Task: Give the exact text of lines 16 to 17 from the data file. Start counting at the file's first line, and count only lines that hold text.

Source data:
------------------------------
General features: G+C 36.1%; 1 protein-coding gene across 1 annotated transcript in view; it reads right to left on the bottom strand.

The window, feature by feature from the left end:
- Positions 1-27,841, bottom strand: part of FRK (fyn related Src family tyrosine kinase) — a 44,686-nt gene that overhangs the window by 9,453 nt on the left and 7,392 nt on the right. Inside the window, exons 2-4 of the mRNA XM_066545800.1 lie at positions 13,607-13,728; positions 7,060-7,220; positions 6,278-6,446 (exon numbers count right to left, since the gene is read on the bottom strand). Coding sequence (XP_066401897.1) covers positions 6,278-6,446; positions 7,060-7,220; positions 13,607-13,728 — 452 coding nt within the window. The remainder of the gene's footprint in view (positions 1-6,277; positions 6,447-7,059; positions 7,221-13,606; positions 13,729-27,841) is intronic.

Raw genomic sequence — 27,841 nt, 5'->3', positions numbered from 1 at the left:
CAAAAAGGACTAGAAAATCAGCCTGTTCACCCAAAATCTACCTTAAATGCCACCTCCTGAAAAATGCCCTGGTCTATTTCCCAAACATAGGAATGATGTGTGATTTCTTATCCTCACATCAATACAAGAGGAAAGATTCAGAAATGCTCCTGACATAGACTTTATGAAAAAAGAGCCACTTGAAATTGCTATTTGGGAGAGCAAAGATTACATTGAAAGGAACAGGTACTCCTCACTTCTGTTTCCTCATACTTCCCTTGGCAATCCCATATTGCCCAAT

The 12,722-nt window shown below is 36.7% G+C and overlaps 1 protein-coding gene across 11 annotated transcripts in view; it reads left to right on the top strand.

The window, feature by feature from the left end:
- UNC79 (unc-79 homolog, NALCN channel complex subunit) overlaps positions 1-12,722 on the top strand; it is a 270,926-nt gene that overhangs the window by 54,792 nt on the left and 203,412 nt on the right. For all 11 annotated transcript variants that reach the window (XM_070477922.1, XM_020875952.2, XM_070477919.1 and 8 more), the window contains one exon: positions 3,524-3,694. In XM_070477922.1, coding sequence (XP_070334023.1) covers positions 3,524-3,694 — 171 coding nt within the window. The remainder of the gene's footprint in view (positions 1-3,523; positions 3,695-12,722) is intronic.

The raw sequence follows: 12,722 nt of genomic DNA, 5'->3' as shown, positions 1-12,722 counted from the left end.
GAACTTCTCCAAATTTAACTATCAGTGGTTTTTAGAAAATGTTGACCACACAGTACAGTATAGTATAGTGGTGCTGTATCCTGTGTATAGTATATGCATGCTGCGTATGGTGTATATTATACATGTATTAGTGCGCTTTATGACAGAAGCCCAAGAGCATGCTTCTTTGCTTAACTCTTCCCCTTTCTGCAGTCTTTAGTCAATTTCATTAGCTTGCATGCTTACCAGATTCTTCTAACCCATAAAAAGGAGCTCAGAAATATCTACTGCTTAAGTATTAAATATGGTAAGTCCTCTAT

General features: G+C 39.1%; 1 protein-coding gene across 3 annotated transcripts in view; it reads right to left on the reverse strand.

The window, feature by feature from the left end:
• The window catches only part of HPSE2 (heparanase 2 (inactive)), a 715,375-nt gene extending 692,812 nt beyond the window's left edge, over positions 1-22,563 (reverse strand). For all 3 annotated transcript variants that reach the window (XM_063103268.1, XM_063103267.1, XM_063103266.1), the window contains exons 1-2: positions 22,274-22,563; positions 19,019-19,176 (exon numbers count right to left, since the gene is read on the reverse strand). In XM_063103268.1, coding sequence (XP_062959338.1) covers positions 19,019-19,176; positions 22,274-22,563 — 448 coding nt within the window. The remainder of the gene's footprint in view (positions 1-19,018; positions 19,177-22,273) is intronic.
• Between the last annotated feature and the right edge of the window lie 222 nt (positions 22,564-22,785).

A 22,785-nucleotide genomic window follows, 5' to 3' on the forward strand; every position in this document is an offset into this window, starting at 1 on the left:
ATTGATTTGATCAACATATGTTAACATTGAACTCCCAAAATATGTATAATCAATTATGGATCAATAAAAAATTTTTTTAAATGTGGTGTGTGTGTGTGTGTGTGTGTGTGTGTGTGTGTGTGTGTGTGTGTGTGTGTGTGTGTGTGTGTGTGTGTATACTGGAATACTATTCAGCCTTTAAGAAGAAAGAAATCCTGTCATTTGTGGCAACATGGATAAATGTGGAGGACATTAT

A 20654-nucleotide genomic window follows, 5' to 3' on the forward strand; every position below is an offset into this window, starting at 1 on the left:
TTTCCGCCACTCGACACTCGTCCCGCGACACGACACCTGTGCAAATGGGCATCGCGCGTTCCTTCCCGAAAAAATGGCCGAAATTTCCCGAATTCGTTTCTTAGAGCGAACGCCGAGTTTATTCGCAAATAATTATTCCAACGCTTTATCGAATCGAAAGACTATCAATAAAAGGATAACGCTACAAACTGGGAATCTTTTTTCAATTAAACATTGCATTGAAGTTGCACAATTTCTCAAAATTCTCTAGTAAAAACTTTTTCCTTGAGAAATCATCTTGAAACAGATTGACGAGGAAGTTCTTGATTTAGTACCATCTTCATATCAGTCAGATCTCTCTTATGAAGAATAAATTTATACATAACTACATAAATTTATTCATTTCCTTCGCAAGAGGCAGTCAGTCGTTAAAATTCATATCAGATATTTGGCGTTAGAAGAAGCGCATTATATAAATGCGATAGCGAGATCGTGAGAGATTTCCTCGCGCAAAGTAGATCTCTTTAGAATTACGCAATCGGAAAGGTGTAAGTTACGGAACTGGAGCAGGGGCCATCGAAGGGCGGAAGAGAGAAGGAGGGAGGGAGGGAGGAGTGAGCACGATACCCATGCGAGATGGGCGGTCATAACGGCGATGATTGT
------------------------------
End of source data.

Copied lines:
ATTGATTTGATCAACATATGTTAACATTGAACTCCCAAAATATGTATAATCAATTATGGATCAATAAAAAATTTTTTTAAATGTGGTGTGTGTGTGTGTGTGTGTGTGTGTGTGTGTGTGTGTGTGTGTGTGTGTGTGTGTGTGTGTGTGTGTGTATACTGGAATACTATTCAGCCTTTAAGAAGAAAGAAATCCTGTCATTTGTGGCAACATGGATAAATGTGGAGGACATTAT

A 20654-nucleotide genomic window follows, 5' to 3' on the forward strand; every position below is an offset into this window, starting at 1 on the left: